Manitoba teachers’ union votes to join labour federation

Members of the Manitoba Teachers’ Society voted overwhelmingly to affiliate with the Manitoba Federation of Labour this weekend.

It’s a step that formalizes a longstanding relationship between the two unions, said teachers’ society president James Bedford.

“It’s certainly not something that just came out of nowhere,” he said.

“You want to create that solidarity with others across the province. And we’re all facing many of the same challenges right now. Let’s face those challenges together.”

Roughly 80 per cent of the teachers’ union’s members voted in favour of the partnership at its annual general meeting, Bedford said.

He said many teachers in Manitoba are becoming increasingly frustrated with the province — a feeling that stems partially from the government’s handling of schools during the pandemic.

James Bedford is the president of the Manitoba Teachers’ Society. (Nelly Gonzalez/CBC)

“One of the frustrations that our membership is seeing these past years is that the current government of the province is just not listening,” Bedford said, adding that teachers have felt increasingly like they’re shouldering most of the burden to keep schools safe. 

“When you’re trying to shoulder the weight of the world on your shoulders, what’s the best thing to do? You try to spread some of that load out.”

Bedford said the teachers’ union has always been a non-partisan organization, which won’t change when its members join the labour federation on Sept. 1.

Joining voices against proposed legislation

Kevin Rebeck, president of the Manitoba Federation of Labour, said he’s excited to have the teachers join his organization.

They’ll bring the federation’s membership from just over 100,000 to 120,000 people, he said.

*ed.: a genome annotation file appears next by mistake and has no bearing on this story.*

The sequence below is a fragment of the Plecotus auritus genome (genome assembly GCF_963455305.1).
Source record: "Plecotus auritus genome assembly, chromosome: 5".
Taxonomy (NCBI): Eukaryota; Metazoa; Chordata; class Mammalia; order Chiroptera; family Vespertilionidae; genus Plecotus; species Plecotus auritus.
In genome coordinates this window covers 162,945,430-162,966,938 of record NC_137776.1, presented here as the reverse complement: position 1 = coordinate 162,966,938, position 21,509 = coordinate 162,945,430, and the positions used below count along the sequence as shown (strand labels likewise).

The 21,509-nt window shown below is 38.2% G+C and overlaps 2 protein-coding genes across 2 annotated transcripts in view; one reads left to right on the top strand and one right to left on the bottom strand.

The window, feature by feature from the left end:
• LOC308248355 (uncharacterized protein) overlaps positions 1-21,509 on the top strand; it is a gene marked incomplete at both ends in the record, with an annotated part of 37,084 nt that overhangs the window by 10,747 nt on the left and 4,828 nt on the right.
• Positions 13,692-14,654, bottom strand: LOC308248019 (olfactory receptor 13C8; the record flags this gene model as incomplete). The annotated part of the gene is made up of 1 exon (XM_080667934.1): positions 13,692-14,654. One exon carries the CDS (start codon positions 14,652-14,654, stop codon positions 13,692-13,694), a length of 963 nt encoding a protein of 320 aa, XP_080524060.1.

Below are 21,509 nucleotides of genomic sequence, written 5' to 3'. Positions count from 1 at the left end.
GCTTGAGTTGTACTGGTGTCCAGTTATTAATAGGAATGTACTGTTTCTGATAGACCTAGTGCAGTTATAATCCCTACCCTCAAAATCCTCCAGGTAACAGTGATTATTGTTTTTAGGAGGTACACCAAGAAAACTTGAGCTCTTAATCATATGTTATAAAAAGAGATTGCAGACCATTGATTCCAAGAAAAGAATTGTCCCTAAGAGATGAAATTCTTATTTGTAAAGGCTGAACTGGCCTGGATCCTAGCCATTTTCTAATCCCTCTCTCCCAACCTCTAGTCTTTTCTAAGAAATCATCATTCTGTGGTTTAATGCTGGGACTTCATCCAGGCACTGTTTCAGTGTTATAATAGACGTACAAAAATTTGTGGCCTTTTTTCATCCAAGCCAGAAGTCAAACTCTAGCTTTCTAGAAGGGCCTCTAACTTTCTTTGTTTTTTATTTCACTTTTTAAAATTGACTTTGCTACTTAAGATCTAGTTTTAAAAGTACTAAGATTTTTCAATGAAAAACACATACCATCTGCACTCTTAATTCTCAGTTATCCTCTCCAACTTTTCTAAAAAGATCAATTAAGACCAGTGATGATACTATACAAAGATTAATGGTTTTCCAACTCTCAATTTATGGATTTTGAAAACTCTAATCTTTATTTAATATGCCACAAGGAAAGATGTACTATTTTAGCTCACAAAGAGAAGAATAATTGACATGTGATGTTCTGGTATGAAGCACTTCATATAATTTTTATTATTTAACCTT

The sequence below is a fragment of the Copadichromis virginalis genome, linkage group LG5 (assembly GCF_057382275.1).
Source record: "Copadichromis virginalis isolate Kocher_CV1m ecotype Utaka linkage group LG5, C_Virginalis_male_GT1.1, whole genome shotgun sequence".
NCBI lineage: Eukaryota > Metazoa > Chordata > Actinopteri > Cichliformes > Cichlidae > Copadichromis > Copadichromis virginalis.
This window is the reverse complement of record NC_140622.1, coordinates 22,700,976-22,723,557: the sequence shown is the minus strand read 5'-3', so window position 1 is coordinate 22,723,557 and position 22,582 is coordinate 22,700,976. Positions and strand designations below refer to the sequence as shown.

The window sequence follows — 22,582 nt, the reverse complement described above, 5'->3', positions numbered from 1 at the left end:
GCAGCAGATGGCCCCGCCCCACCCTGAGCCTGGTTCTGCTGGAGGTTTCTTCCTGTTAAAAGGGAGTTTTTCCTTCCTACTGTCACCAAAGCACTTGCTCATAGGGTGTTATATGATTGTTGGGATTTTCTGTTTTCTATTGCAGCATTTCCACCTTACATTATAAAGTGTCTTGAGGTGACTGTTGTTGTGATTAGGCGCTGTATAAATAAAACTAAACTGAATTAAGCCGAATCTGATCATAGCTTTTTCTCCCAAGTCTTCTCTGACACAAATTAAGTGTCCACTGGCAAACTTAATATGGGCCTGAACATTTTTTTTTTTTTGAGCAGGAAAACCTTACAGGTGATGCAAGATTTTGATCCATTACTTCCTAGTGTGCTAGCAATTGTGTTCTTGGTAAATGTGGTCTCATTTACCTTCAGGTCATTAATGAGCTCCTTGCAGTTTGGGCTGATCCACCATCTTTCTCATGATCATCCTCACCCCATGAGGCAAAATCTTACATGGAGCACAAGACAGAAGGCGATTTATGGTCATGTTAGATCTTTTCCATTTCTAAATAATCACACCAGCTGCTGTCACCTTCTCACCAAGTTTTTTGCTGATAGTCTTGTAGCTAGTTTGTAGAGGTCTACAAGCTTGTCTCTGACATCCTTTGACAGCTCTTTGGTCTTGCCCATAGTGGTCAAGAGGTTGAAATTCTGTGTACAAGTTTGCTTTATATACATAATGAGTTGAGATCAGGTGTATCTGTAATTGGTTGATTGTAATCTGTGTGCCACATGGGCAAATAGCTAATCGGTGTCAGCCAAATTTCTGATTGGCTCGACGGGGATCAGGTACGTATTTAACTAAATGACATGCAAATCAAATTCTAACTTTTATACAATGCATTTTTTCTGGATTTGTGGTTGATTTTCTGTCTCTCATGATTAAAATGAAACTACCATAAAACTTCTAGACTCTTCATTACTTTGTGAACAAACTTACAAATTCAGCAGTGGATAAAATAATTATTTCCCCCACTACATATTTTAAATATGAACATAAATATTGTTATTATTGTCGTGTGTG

Kevin Rebeck is the president of the Manitoba Federation of Labour. (Lyzaville Sale/CBC)

“This shows significant growth of union members, of workers democratically saying, ‘We think our voice is stronger together when we can unite,'” Rebeck said.

“There are a lot of games being played by this government and I think unions want to hold them to account and show Manitoba what this government is doing and how they are attacking working families.”

That includes working together to lobby against legislation various labour groups have taken issue with, such as one that proposes a massive overhaul of the education system and another that would attempt to make it easier for employers to fire striking workers, Rebeck said.

CBC contacted the province for comment, but a response wasn’t immediately received.

Rebeck said the labour federation won’t take over the teachers’ union’s role in dealing with workplace issues.

Once the teachers officially join the federation, they’ll be able to serve on its executive council and any of its committees.

They’ll also become voting members who will help steer which issues the federation focuses on, from workplace safety to poverty reduction, Rebeck said.